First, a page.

Cleaning black bass (foreign fish)! Enjoy bathing in Lake Biwa.


(1)Network between generations

Youth Ramsar Japan is originally based on the network in KR Program. It already has connections with NPOs and local governments including Ramsar Center who are active in each wetland. Members of Ramsar Center and related people of each wetland (NPOs, local governments, etc.) instruct youths directly and support their classroom lectures, fieldwork and operation. Thus, the activities are supported by a lot of adults. By playing active roles as the staff of KR Program, youths are also expected to be leaders of wetland conservation.

(2)Network between regions

Connecting registered wetlands under the Ramsar Convention needs connections beyond regions. There are issues of the physical distances, however, there are good tools to cover these issues nowadays. They discuss meeting agenda and activity policies using free communication applications, and hold regular meetings and events. They are creating networks that are unique to youths.

(3)Create places to make use of youths’ independence

Youths continue independent activities by making use of both vertical and horizontal connections. It could be said that this ‘independence’ is the backbone of Youth Ramsar Japan.

Some children leave the field for various reasons such as to head for higher level of schooling, even they have become interested in wetlands through experiencing KR program and conducted activities to get familiar with wetlands while they were elementary school pupils. Many of local activity organizations target mainly at elementary school pupils. By the establishment of Youth Ramsar Japan, however, chances have increased to make use of independence of children who want to continue their activities even after becoming junior high school students.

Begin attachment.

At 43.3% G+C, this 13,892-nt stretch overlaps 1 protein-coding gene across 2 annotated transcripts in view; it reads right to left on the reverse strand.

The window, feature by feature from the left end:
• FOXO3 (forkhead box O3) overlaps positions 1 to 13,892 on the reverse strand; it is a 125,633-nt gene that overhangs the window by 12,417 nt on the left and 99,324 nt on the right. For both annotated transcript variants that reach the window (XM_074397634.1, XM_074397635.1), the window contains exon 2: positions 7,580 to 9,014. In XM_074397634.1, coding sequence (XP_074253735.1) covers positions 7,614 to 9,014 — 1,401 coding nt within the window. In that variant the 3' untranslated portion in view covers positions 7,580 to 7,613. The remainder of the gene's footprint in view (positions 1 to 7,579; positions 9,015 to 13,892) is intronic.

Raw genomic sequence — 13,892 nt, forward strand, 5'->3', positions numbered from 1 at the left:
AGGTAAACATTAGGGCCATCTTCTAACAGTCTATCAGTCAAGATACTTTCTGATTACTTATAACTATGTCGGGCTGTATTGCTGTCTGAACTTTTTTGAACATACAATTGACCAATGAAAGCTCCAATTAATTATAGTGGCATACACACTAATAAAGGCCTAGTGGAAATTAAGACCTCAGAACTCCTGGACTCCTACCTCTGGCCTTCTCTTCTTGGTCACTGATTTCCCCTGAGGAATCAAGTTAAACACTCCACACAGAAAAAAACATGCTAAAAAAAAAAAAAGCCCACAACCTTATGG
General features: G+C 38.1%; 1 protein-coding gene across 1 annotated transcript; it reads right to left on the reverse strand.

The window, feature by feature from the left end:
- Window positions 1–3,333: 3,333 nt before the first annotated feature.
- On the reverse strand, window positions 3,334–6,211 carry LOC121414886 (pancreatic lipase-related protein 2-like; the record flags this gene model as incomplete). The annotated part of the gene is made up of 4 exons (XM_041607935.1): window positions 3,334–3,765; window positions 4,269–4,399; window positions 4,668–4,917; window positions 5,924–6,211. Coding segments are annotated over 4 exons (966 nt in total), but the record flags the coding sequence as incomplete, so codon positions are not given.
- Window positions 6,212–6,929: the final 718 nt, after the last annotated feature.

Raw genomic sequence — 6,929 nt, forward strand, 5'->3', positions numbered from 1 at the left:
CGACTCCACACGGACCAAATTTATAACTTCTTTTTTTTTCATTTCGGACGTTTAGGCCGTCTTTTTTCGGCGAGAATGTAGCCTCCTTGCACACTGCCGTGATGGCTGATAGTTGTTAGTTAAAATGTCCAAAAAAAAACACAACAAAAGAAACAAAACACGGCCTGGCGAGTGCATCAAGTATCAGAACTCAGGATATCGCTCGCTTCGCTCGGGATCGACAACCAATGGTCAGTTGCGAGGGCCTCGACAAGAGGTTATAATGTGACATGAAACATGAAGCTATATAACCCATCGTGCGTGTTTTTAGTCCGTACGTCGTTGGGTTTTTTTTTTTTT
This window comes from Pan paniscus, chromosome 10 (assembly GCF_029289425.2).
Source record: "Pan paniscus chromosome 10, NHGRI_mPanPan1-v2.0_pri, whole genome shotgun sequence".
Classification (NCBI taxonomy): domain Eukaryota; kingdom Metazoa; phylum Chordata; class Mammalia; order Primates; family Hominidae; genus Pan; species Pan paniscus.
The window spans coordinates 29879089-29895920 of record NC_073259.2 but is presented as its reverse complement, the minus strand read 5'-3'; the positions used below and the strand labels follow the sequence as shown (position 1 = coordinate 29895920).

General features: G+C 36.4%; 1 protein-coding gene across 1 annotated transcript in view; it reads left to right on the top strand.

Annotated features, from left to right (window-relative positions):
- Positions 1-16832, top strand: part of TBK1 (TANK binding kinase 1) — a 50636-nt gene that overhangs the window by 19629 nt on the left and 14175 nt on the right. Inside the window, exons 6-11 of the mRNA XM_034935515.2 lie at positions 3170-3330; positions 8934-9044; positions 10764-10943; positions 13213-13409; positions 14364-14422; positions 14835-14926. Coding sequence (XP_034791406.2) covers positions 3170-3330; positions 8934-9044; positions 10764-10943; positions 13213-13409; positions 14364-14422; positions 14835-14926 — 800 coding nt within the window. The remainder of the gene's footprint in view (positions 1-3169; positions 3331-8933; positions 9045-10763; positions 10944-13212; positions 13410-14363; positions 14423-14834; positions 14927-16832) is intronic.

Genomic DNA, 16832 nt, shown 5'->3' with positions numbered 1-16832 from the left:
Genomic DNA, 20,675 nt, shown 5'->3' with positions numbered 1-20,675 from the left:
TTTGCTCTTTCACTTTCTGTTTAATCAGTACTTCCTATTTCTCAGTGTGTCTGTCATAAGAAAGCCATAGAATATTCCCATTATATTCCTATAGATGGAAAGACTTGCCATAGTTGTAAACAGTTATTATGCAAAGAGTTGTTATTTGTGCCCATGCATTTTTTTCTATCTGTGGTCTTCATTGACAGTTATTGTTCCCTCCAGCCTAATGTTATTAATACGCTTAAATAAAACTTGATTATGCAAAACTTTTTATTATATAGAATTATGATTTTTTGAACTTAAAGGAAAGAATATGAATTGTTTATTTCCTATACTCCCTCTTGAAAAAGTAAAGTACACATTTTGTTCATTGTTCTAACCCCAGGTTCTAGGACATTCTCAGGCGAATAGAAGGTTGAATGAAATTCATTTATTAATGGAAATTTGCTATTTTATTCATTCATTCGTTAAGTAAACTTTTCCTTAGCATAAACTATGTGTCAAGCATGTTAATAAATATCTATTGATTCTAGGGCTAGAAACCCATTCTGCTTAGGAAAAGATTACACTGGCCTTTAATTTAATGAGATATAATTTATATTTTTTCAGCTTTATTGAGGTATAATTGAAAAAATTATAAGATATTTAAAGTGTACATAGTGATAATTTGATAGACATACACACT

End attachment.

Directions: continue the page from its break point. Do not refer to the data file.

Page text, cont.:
Above all, their activities seem very joyful. They may have operational hardships in addition to their school work, still their feelings for wetlands connect them with wetlands. They are thinking of making make more positive commitments to the activities as the staff of KR Program in the future; conduct youth version of KR Program, build higher level of expertise through such as workshops, seek chances to output their expertise to enlighten people of the same age on conservation of wetlands, hold events for people of the same age, attend international conferences, etc.

In considering a sustainable society, there is no doubt that sense of values and action of youths who are responsible for the next generation are important. We hope that networks of youths to be established in each field by referring to these efforts.


・ESD/environmental education

・Biodiversity/nature conservation


・Executive committee/council

・Others (network between generations)

People involved (Actor and Partners)


・Youth Ramsar Japan


・Ramsar Center

・Incorporated Non-profit Organization Wetlands International Japan

・Conference on Local Governments Related to Wetlands under the Ramsar Convention

・Visitor centers, NGOs, NPOs, etc. in each wetland under the Ramasar Convention

Reported by Asami Takahashi (KANTO Environmental Partnership Office)
March, 2016